Friday, October 23, 2009


Twenty five years ago the world watched as Ethiopia suffered the greatest catastrophe ever, famine. This week marks the anniversary of the Great Famine, which claimed the lives of more than a million people in Ethiopia and present-day Eritrea. The famine, which was caused by severe drought, devastated the northern provinces of Ethiopia which includes Tigre, and Wollo.
Twenty-five years later, Ethiopia is facing yet another famine. 

This time, the crisis is in the Horn of Africa which includes the South and East of Ethiopia,
Northern Kenya, Somalia and Uganda. The drought is especially severe in Ethiopia where 80% of its 85 million people live off the land and are dependent on rain for its agriculture. The area has been hard hit by a two-year recurrent lack of rain.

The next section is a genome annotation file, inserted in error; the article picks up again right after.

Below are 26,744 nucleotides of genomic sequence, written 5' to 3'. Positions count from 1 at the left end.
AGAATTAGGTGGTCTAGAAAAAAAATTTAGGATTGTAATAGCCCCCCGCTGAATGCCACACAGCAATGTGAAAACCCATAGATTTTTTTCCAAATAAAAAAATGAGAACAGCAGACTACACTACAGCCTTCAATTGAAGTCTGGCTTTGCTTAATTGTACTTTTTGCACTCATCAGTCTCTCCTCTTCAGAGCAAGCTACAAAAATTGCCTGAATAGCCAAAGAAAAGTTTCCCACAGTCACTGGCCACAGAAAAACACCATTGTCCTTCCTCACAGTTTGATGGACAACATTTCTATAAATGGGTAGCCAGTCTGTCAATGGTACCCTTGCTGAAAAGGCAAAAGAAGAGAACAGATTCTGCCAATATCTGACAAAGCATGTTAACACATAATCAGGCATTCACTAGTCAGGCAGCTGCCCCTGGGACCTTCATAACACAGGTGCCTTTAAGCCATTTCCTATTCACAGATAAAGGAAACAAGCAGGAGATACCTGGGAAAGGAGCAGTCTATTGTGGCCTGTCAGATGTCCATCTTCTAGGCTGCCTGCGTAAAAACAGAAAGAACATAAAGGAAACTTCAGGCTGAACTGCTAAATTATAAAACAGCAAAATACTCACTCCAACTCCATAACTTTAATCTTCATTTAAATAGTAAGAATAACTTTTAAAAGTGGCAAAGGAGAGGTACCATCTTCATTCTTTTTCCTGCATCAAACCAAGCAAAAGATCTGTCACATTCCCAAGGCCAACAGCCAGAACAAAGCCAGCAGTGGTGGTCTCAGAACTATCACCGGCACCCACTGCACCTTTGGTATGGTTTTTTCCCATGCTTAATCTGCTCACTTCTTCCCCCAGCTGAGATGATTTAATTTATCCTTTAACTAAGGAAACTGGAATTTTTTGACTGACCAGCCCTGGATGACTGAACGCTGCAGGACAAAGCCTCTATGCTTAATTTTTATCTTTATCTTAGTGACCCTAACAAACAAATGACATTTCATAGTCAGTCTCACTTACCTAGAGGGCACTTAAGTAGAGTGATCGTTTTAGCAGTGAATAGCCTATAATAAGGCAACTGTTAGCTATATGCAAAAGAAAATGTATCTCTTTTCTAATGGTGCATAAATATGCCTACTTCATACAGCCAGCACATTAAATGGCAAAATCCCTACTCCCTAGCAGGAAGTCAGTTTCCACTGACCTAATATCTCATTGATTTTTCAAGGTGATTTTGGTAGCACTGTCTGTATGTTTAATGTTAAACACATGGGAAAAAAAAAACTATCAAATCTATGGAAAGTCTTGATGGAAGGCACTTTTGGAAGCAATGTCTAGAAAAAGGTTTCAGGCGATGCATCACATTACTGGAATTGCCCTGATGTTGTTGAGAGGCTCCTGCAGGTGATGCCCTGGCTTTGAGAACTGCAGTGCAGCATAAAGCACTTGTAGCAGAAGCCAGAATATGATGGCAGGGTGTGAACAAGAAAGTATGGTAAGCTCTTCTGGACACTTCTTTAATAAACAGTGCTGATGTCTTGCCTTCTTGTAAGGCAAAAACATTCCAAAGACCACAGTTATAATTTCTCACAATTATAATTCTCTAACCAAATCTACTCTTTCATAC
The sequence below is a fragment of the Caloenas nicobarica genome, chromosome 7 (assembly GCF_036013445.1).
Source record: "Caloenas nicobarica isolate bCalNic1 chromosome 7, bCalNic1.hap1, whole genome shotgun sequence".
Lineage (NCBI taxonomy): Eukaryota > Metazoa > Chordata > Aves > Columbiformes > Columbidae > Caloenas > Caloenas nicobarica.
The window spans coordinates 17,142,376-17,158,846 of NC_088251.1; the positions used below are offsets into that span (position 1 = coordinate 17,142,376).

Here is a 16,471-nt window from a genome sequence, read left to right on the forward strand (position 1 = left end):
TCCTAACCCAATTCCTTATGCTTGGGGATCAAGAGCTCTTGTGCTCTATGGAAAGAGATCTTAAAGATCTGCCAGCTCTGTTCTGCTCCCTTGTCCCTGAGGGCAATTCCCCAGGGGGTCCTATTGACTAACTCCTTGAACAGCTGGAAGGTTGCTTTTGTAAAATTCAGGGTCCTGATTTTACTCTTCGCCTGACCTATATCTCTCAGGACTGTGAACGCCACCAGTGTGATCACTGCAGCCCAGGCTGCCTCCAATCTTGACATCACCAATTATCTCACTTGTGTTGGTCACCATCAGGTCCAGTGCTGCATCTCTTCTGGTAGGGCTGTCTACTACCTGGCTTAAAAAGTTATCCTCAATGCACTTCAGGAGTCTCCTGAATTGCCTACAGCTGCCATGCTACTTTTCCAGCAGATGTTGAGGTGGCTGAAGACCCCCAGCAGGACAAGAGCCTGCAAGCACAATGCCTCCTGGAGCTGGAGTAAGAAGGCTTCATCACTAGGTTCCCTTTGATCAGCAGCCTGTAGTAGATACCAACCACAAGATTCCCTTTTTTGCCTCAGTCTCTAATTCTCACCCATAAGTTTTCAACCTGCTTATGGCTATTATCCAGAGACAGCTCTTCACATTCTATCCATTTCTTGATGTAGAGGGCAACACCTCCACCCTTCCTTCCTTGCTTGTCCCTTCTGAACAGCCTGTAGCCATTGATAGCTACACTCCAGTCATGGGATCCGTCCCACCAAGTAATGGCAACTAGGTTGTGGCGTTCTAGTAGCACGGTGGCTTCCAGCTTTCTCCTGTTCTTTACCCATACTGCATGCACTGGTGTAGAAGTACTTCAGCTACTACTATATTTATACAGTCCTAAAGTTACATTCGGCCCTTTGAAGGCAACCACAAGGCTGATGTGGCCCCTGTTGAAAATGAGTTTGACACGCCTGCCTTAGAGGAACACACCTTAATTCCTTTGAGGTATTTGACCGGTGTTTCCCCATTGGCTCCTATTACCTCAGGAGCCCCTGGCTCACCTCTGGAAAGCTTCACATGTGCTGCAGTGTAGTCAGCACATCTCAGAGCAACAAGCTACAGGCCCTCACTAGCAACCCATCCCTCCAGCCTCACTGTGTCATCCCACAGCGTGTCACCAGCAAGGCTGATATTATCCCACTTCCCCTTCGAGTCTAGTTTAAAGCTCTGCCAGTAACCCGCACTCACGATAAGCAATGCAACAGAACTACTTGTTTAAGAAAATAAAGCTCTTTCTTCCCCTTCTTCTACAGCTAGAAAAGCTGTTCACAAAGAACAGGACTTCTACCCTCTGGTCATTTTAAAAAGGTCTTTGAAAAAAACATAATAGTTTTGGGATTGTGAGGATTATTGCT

Twenty-five years ago, Michael Buerk's dramatic BBC footage from Korem, in northern Ethiopia, brought a devastating famine to the world's attention. Tens of thousands of people had sought refuge from war and drought in the town. 

The aid agency, Oxfam said that as many as 6.2 million Ethiopians need emergency humanitarian assistance due to severe drought. Other aid agencies put the figures much higher.
On Thursday, October 22, 2009, the Ethiopian government made an emergency appeal for $121 million in food aid for 4.9 million people. Despite the government's claim of double-digit economic growth, Ethiopia remains one of the poorest countries in the World, and unable to feed its people. For much of the world, Ethiopia has become a byword with famine to this day.

On October 22, 2009 the Ethiopian famine was a lead story on BBC World News. 


No comments: